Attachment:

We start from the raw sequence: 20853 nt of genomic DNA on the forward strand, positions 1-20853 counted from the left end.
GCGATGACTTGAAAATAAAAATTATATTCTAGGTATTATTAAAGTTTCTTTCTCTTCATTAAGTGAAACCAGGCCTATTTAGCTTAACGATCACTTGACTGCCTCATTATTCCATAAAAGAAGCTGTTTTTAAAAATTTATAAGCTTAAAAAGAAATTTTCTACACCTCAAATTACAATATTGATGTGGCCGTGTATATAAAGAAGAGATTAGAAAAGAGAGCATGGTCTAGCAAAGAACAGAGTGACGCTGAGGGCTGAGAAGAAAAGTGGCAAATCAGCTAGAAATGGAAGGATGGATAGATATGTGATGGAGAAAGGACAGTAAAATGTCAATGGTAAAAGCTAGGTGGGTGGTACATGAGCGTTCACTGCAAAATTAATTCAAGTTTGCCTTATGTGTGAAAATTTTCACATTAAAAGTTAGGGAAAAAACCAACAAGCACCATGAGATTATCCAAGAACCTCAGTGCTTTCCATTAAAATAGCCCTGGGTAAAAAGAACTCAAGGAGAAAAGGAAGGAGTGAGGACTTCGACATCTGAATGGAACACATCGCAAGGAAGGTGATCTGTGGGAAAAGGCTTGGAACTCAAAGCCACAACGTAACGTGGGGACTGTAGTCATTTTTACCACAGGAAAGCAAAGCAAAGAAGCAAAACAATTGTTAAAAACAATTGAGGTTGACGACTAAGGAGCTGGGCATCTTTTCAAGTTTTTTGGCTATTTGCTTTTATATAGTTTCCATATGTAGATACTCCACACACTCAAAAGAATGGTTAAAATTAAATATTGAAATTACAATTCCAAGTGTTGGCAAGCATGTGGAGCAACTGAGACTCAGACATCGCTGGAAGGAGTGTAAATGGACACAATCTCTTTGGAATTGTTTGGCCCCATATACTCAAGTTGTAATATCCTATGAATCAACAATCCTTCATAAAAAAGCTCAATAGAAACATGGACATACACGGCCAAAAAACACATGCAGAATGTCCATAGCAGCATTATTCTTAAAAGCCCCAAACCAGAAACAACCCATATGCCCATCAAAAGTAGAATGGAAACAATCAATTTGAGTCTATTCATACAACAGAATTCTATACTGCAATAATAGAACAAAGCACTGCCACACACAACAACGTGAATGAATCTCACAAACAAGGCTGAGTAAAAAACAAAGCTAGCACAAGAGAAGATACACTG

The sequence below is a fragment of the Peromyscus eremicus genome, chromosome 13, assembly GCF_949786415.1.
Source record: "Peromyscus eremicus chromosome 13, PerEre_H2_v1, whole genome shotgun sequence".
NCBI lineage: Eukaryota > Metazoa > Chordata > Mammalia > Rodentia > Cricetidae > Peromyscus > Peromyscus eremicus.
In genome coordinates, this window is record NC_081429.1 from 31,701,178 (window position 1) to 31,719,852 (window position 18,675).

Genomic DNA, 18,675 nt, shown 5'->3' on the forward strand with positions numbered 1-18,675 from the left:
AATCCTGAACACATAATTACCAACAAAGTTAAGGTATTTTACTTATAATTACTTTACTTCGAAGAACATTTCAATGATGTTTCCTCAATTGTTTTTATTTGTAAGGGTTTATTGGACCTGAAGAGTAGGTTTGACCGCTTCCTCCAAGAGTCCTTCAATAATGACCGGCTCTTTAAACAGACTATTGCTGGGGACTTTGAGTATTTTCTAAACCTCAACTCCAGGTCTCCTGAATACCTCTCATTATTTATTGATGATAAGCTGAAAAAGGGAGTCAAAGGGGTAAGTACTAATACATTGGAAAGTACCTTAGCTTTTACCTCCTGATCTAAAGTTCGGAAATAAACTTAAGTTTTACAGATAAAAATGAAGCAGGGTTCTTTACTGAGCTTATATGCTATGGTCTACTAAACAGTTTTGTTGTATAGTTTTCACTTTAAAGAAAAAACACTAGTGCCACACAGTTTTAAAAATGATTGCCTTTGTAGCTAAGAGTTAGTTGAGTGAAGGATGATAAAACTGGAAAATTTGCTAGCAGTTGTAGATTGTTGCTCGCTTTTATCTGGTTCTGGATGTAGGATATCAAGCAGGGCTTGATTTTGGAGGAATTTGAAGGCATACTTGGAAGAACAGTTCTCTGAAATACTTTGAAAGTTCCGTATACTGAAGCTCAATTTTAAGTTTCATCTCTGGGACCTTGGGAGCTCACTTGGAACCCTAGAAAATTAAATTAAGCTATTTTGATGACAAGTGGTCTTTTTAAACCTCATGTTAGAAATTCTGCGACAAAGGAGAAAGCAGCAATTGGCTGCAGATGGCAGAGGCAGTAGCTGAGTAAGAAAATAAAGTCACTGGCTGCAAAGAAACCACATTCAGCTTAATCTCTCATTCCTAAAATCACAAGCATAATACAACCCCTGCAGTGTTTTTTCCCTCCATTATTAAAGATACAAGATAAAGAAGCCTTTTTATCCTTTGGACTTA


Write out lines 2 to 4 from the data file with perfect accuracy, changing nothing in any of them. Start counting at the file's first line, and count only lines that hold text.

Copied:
GCGATGACTTGAAAATAAAAATTATATTCTAGGTATTATTAAAGTTTCTTTCTCTTCATTAAGTGAAACCAGGCCTATTTAGCTTAACGATCACTTGACTGCCTCATTATTCCATAAAAGAAGCTGTTTTTAAAAATTTATAAGCTTAAAAAGAAATTTTCTACACCTCAAATTACAATATTGATGTGGCCGTGTATATAAAGAAGAGATTAGAAAAGAGAGCATGGTCTAGCAAAGAACAGAGTGACGCTGAGGGCTGAGAAGAAAAGTGGCAAATCAGCTAGAAATGGAAGGATGGATAGATATGTGATGGAGAAAGGACAGTAAAATGTCAATGGTAAAAGCTAGGTGGGTGGTACATGAGCGTTCACTGCAAAATTAATTCAAGTTTGCCTTATGTGTGAAAATTTTCACATTAAAAGTTAGGGAAAAAACCAACAAGCACCATGAGATTATCCAAGAACCTCAGTGCTTTCCATTAAAATAGCCCTGGGTAAAAAGAACTCAAGGAGAAAAGGAAGGAGTGAGGACTTCGACATCTGAATGGAACACATCGCAAGGAAGGTGATCTGTGGGAAAAGGCTTGGAACTCAAAGCCACAACGTAACGTGGGGACTGTAGTCATTTTTACCACAGGAAAGCAAAGCAAAGAAGCAAAACAATTGTTAAAAACAATTGAGGTTGACGACTAAGGAGCTGGGCATCTTTTCAAGTTTTTTGGCTATTTGCTTTTATATAGTTTCCATATGTAGATACTCCACACACTCAAAAGAATGGTTAAAATTAAATATTGAAATTACAATTCCAAGTGTTGGCAAGCATGTGGAGCAACTGAGACTCAGACATCGCTGGAAGGAGTGTAAATGGACACAATCTCTTTGGAATTGTTTGGCCCCATATACTCAAGTTGTAATATCCTATGAATCAACAATCCTTCATAAAAAAGCTCAATAGAAACATGGACATACACGGCCAAAAAACACATGCAGAATGTCCATAGCAGCATTATTCTTAAAAGCCCCAAACCAGAAACAACCCATATGCCCATCAAAAGTAGAATGGAAACAATCAATTTGAGTCTATTCATACAACAGAATTCTATACTGCAATAATAGAACAAAGCACTGCCACACACAACAACGTGAATGAATCTCACAAACAAGGCTGAGTAAAAAACAAAGCTAGCACAAGAGAAGATACACTG

The sequence below is a fragment of the Peromyscus eremicus genome, chromosome 13, assembly GCF_949786415.1.
Source record: "Peromyscus eremicus chromosome 13, PerEre_H2_v1, whole genome shotgun sequence".